We are going to explore the history of upholstery in a series of blogposts, which will detail the development of modern upholstery techniques from the 16th century onwards. Below you’ll find our first blogpost in the series.

The foundations of what we now know as ‘upholstery’ in the modern era were laid in the Elizabethan era in the late 16th century, when crude forms of stuffed chairs became more common as replacements for wooden stools, which were more commonly used at the time. A stuffed layer of loose grass/hay, feathers or animal hair were held on top of a wooden platform by a single layer of decorative top fabric or animal hide, and some tacks/nails.

During this period there was a considerable and fairly widespread increase in domestic comfort, to be seen in improved construction of furniture, multiplication of types, and the tentative beginnings of upholstered furniture.

Furniture of this era was normally very large, made of heavy British countryside timber (normally oak, but also ash or elm), with carved decoration, and could only generally be afforded by the aristocracy. Due to the high cost, only the head of the household would own a chair, with most others using stools to sit on. Chairs with high and narrow backs and square seats are often thought of as being ‘Elizabethan’ (see above), even though this style pre-dates her reign in England (from 1558-1603). The style was very much still in keeping with ‘Gothic’, and although the Renaissance period was well underway in continental Europe (which had a pronounced effect on the design of furniture), it took much longer for its influence to spread to the furniture and cabinet-makers of the British Isles.

During the reign of James VI & I (1603-1625), the Baroque style emerged, and stitched edging appeared (see left), meaning bespoke shapes could be created by stitched cushion pads on wooden frames, allowing for the first time design and artistic flair to become a hallmark of upholstered furniture of the age. Farthingale chairs (without arms, see below) were introduced, due to the popularity at the time of the large hooped skirt from which the chairs take their name. The use of velvet in upholstered furniture becomes popular.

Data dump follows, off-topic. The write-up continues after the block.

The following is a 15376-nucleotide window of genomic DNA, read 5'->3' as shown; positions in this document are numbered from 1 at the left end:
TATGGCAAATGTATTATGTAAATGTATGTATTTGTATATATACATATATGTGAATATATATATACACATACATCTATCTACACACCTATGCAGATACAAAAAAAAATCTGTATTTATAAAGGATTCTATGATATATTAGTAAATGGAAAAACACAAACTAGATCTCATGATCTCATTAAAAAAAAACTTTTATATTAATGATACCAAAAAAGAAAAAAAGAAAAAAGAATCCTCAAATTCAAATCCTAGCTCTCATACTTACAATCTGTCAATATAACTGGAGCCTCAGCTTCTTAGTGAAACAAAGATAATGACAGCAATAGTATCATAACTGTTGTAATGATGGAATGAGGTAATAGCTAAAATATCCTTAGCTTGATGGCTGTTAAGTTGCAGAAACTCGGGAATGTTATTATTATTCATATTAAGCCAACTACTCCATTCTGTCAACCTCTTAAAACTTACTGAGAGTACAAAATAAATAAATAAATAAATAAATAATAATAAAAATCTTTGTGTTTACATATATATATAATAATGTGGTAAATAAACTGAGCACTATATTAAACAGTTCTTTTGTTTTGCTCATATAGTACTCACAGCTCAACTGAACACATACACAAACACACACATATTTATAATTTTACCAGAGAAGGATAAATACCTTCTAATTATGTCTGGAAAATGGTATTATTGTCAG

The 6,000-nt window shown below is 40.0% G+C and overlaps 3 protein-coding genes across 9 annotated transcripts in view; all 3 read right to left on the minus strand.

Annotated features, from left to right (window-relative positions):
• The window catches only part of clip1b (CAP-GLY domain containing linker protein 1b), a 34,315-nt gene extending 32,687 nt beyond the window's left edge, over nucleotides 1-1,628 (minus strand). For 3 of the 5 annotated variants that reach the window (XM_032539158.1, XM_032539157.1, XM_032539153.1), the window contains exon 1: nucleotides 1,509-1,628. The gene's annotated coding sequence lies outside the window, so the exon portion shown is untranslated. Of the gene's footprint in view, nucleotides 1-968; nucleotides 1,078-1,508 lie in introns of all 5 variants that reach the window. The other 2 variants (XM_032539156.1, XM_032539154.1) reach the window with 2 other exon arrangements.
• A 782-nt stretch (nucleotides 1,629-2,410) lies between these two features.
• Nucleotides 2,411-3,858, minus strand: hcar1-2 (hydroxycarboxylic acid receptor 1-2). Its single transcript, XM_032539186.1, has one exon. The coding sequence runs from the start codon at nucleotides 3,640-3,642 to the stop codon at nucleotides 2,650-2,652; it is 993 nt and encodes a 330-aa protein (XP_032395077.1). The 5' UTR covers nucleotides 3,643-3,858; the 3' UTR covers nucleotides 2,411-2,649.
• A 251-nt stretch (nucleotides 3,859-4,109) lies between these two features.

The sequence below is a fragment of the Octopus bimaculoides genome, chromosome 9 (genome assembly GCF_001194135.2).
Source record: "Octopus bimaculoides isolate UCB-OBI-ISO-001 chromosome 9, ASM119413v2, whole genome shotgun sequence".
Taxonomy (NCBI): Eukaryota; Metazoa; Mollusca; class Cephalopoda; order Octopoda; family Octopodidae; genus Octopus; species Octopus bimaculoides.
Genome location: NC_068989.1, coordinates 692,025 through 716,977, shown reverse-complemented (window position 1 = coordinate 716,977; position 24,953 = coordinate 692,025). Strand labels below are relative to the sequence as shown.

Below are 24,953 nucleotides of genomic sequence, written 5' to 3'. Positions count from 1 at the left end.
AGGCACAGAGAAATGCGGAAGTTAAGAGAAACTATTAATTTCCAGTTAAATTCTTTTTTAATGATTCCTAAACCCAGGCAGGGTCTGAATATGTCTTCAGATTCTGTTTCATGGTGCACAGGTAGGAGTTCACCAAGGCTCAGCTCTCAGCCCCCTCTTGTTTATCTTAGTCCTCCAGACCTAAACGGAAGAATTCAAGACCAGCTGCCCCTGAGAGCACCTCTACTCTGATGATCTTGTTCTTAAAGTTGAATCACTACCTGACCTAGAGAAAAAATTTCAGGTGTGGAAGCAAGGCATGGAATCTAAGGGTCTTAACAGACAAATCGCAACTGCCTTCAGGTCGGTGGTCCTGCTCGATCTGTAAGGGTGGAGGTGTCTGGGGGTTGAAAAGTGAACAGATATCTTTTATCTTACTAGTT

During the reign of Charles I (Caroline Era), the Baroque style took hold in mainland Europe, and this style remained popular into the 18th century. It was characterised by the use of abundant ornamentation in furniture, and was initially promoted by the Catholic church as a response to the Protestant reformation, which perhaps explains why this style very quickly became popular in France, Spain and Italy yet Northern European nations and the British Isles took a lot longer to warm to Baroque-style furniture. England eventually adopted a lot of baroque-style furniture during this period, as a maritime nation with expanding trading links to Asia, heavy tropical woods were imported which allowed furniture of this style to be created, as well as Asian decorative techniques becoming fashionable.

Also during this period, although their origins were thought to be in the early 16th century, that ladder/slat-back chairs (see left) became very popular. This type of chair has a tall back constructed of horizontal slats or spindles between the two uprights, a very simple/practical chair design/style.